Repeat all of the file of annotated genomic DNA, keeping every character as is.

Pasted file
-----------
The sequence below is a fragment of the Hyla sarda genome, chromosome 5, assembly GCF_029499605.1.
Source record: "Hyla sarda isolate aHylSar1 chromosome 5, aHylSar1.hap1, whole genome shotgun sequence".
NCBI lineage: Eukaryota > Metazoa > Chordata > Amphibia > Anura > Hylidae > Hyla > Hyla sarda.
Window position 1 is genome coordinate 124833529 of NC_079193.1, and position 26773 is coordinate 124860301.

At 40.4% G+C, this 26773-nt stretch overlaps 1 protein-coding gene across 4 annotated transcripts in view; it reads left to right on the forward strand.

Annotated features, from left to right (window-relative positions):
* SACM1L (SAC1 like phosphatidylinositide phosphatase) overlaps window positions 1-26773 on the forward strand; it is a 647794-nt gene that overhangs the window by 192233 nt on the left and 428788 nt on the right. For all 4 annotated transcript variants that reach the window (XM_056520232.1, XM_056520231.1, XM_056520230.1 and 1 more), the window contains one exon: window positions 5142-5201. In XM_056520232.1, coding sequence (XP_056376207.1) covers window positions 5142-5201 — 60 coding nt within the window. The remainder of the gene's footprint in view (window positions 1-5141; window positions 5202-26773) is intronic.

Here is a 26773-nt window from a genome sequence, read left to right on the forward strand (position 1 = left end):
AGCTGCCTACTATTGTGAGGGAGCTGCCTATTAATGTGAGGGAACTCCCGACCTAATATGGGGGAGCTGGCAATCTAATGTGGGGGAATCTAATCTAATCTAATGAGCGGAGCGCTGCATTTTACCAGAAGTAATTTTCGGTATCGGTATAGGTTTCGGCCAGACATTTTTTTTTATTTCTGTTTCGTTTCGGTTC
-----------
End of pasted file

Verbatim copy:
The sequence below is a fragment of the Hyla sarda genome, chromosome 5, assembly GCF_029499605.1.
Source record: "Hyla sarda isolate aHylSar1 chromosome 5, aHylSar1.hap1, whole genome shotgun sequence".
NCBI lineage: Eukaryota > Metazoa > Chordata > Amphibia > Anura > Hylidae > Hyla > Hyla sarda.
Window position 1 is genome coordinate 124833529 of NC_079193.1, and position 26773 is coordinate 124860301.

At 40.4% G+C, this 26773-nt stretch overlaps 1 protein-coding gene across 4 annotated transcripts in view; it reads left to right on the forward strand.

Annotated features, from left to right (window-relative positions):
* SACM1L (SAC1 like phosphatidylinositide phosphatase) overlaps window positions 1-26773 on the forward strand; it is a 647794-nt gene that overhangs the window by 192233 nt on the left and 428788 nt on the right. For all 4 annotated transcript variants that reach the window (XM_056520232.1, XM_056520231.1, XM_056520230.1 and 1 more), the window contains one exon: window positions 5142-5201. In XM_056520232.1, coding sequence (XP_056376207.1) covers window positions 5142-5201 — 60 coding nt within the window. The remainder of the gene's footprint in view (window positions 1-5141; window positions 5202-26773) is intronic.

Here is a 26773-nt window from a genome sequence, read left to right on the forward strand (position 1 = left end):
AGCTGCCTACTATTGTGAGGGAGCTGCCTATTAATGTGAGGGAACTCCCGACCTAATATGGGGGAGCTGGCAATCTAATGTGGGGGAATCTAATCTAATCTAATGAGCGGAGCGCTGCATTTTACCAGAAGTAATTTTCGGTATCGGTATAGGTTTCGGCCAGACATTTTTTTTTATTTCTGTTTCGTTTCGGTTC